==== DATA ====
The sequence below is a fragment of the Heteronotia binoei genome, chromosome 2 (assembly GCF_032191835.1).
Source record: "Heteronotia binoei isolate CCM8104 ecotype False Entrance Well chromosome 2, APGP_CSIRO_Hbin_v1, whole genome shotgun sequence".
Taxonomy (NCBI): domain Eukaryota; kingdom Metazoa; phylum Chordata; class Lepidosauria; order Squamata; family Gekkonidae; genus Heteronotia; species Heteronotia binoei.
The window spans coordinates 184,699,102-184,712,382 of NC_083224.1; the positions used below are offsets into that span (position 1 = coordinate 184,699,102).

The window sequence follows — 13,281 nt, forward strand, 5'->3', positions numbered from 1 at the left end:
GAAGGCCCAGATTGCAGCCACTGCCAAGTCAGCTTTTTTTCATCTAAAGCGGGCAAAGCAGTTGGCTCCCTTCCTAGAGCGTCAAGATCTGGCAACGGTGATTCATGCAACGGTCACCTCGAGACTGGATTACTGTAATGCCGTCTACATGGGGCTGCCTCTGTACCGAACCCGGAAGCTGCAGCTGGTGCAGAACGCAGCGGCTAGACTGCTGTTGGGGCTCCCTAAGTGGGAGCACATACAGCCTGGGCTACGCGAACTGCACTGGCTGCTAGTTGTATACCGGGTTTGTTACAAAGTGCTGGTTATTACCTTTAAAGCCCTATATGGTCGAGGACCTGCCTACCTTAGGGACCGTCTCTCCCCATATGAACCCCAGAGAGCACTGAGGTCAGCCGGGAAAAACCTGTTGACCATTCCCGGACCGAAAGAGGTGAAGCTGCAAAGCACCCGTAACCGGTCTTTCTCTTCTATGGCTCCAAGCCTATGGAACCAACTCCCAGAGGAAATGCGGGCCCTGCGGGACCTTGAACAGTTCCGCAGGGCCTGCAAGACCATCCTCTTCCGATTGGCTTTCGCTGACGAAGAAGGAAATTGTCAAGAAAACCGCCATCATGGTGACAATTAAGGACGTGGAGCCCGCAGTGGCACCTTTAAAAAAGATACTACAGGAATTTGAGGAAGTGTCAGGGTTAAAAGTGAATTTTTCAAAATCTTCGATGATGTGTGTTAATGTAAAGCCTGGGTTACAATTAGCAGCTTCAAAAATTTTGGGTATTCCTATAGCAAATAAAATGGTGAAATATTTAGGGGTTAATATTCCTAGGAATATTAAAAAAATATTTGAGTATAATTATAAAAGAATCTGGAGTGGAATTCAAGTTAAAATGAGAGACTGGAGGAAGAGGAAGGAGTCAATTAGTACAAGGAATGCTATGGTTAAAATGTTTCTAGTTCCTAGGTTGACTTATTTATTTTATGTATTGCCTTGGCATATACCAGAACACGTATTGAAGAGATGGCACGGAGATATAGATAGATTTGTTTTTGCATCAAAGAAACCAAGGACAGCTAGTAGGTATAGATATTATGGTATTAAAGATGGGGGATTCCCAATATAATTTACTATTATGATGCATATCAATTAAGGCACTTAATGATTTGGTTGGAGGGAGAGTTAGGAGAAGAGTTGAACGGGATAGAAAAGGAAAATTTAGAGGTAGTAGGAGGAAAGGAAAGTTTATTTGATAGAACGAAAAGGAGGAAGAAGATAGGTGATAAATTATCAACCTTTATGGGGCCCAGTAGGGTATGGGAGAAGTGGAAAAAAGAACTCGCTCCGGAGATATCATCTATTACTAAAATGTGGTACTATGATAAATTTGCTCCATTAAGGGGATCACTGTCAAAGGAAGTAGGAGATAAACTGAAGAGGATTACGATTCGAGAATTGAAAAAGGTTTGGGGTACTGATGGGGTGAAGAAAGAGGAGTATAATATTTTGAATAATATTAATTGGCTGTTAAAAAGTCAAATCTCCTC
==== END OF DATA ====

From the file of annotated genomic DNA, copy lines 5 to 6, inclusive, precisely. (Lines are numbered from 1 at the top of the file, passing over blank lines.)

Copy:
The window sequence follows — 13,281 nt, forward strand, 5'->3', positions numbered from 1 at the left end:
GAAGGCCCAGATTGCAGCCACTGCCAAGTCAGCTTTTTTTCATCTAAAGCGGGCAAAGCAGTTGGCTCCCTTCCTAGAGCGTCAAGATCTGGCAACGGTGATTCATGCAACGGTCACCTCGAGACTGGATTACTGTAATGCCGTCTACATGGGGCTGCCTCTGTACCGAACCCGGAAGCTGCAGCTGGTGCAGAACGCAGCGGCTAGACTGCTGTTGGGGCTCCCTAAGTGGGAGCACATACAGCCTGGGCTACGCGAACTGCACTGGCTGCTAGTTGTATACCGGGTTTGTTACAAAGTGCTGGTTATTACCTTTAAAGCCCTATATGGTCGAGGACCTGCCTACCTTAGGGACCGTCTCTCCCCATATGAACCCCAGAGAGCACTGAGGTCAGCCGGGAAAAACCTGTTGACCATTCCCGGACCGAAAGAGGTGAAGCTGCAAAGCACCCGTAACCGGTCTTTCTCTTCTATGGCTCCAAGCCTATGGAACCAACTCCCAGAGGAAATGCGGGCCCTGCGGGACCTTGAACAGTTCCGCAGGGCCTGCAAGACCATCCTCTTCCGATTGGCTTTCGCTGACGAAGAAGGAAATTGTCAAGAAAACCGCCATCATGGTGACAATTAAGGACGTGGAGCCCGCAGTGGCACCTTTAAAAAAGATACTACAGGAATTTGAGGAAGTGTCAGGGTTAAAAGTGAATTTTTCAAAATCTTCGATGATGTGTGTTAATGTAAAGCCTGGGTTACAATTAGCAGCTTCAAAAATTTTGGGTATTCCTATAGCAAATAAAATGGTGAAATATTTAGGGGTTAATATTCCTAGGAATATTAAAAAAATATTTGAGTATAATTATAAAAGAATCTGGAGTGGAATTCAAGTTAAAATGAGAGACTGGAGGAAGAGGAAGGAGTCAATTAGTACAAGGAATGCTATGGTTAAAATGTTTCTAGTTCCTAGGTTGACTTATTTATTTTATGTATTGCCTTGGCATATACCAGAACACGTATTGAAGAGATGGCACGGAGATATAGATAGATTTGTTTTTGCATCAAAGAAACCAAGGACAGCTAGTAGGTATAGATATTATGGTATTAAAGATGGGGGATTCCCAATATAATTTACTATTATGATGCATATCAATTAAGGCACTTAATGATTTGGTTGGAGGGAGAGTTAGGAGAAGAGTTGAACGGGATAGAAAAGGAAAATTTAGAGGTAGTAGGAGGAAAGGAAAGTTTATTTGATAGAACGAAAAGGAGGAAGAAGATAGGTGATAAATTATCAACCTTTATGGGGCCCAGTAGGGTATGGGAGAAGTGGAAAAAAGAACTCGCTCCGGAGATATCATCTATTACTAAAATGTGGTACTATGATAAATTTGCTCCATTAAGGGGATCACTGTCAAAGGAAGTAGGAGATAAACTGAAGAGGATTACGATTCGAGAATTGAAAAAGGTTTGGGGTACTGATGGGGTGAAGAAAGAGGAGTATAATATTTTGAATAATATTAATTGGCTGTTAAAAAGTCAAATCTCCTC